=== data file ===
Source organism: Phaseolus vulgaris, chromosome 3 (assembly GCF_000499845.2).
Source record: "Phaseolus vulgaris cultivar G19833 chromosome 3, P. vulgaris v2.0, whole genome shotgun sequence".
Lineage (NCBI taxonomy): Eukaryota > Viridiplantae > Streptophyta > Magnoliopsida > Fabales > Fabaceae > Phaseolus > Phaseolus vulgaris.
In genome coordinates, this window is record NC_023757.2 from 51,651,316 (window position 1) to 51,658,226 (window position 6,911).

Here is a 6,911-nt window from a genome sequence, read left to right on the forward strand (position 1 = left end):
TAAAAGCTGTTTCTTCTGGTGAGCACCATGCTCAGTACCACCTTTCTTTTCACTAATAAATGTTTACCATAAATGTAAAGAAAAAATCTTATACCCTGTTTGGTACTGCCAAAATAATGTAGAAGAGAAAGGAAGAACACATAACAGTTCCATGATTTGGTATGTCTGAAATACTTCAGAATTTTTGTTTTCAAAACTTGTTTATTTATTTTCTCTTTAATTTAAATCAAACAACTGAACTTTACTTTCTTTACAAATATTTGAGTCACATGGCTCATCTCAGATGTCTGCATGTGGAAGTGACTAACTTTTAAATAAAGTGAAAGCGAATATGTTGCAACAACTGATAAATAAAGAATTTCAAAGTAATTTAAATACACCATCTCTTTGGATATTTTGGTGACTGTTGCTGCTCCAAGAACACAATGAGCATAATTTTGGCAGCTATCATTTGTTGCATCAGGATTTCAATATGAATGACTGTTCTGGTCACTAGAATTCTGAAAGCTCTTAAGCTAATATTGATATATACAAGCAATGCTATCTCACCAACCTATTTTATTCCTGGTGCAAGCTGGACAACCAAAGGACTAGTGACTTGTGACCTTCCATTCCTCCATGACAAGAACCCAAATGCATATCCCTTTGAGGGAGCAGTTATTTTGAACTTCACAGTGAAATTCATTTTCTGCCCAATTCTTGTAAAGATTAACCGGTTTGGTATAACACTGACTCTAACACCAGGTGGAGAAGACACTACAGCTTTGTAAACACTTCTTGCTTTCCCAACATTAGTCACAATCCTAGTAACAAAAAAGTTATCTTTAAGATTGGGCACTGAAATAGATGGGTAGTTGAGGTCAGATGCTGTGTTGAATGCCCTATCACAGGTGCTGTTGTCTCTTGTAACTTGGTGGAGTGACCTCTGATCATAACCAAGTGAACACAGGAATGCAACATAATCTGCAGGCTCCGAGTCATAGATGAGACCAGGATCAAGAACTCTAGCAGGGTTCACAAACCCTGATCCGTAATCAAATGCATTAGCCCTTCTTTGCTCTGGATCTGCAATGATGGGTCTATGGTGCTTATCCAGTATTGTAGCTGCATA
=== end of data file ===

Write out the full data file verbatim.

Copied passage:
Source organism: Phaseolus vulgaris, chromosome 3 (assembly GCF_000499845.2).
Source record: "Phaseolus vulgaris cultivar G19833 chromosome 3, P. vulgaris v2.0, whole genome shotgun sequence".
Lineage (NCBI taxonomy): Eukaryota > Viridiplantae > Streptophyta > Magnoliopsida > Fabales > Fabaceae > Phaseolus > Phaseolus vulgaris.
In genome coordinates, this window is record NC_023757.2 from 51,651,316 (window position 1) to 51,658,226 (window position 6,911).

Here is a 6,911-nt window from a genome sequence, read left to right on the forward strand (position 1 = left end):
TAAAAGCTGTTTCTTCTGGTGAGCACCATGCTCAGTACCACCTTTCTTTTCACTAATAAATGTTTACCATAAATGTAAAGAAAAAATCTTATACCCTGTTTGGTACTGCCAAAATAATGTAGAAGAGAAAGGAAGAACACATAACAGTTCCATGATTTGGTATGTCTGAAATACTTCAGAATTTTTGTTTTCAAAACTTGTTTATTTATTTTCTCTTTAATTTAAATCAAACAACTGAACTTTACTTTCTTTACAAATATTTGAGTCACATGGCTCATCTCAGATGTCTGCATGTGGAAGTGACTAACTTTTAAATAAAGTGAAAGCGAATATGTTGCAACAACTGATAAATAAAGAATTTCAAAGTAATTTAAATACACCATCTCTTTGGATATTTTGGTGACTGTTGCTGCTCCAAGAACACAATGAGCATAATTTTGGCAGCTATCATTTGTTGCATCAGGATTTCAATATGAATGACTGTTCTGGTCACTAGAATTCTGAAAGCTCTTAAGCTAATATTGATATATACAAGCAATGCTATCTCACCAACCTATTTTATTCCTGGTGCAAGCTGGACAACCAAAGGACTAGTGACTTGTGACCTTCCATTCCTCCATGACAAGAACCCAAATGCATATCCCTTTGAGGGAGCAGTTATTTTGAACTTCACAGTGAAATTCATTTTCTGCCCAATTCTTGTAAAGATTAACCGGTTTGGTATAACACTGACTCTAACACCAGGTGGAGAAGACACTACAGCTTTGTAAACACTTCTTGCTTTCCCAACATTAGTCACAATCCTAGTAACAAAAAAGTTATCTTTAAGATTGGGCACTGAAATAGATGGGTAGTTGAGGTCAGATGCTGTGTTGAATGCCCTATCACAGGTGCTGTTGTCTCTTGTAACTTGGTGGAGTGACCTCTGATCATAACCAAGTGAACACAGGAATGCAACATAATCTGCAGGCTCCGAGTCATAGATGAGACCAGGATCAAGAACTCTAGCAGGGTTCACAAACCCTGATCCGTAATCAAATGCATTAGCCCTTCTTTGCTCTGGATCTGCAATGATGGGTCTATGGTGCTTATCCAGTATTGTAGCTGCATA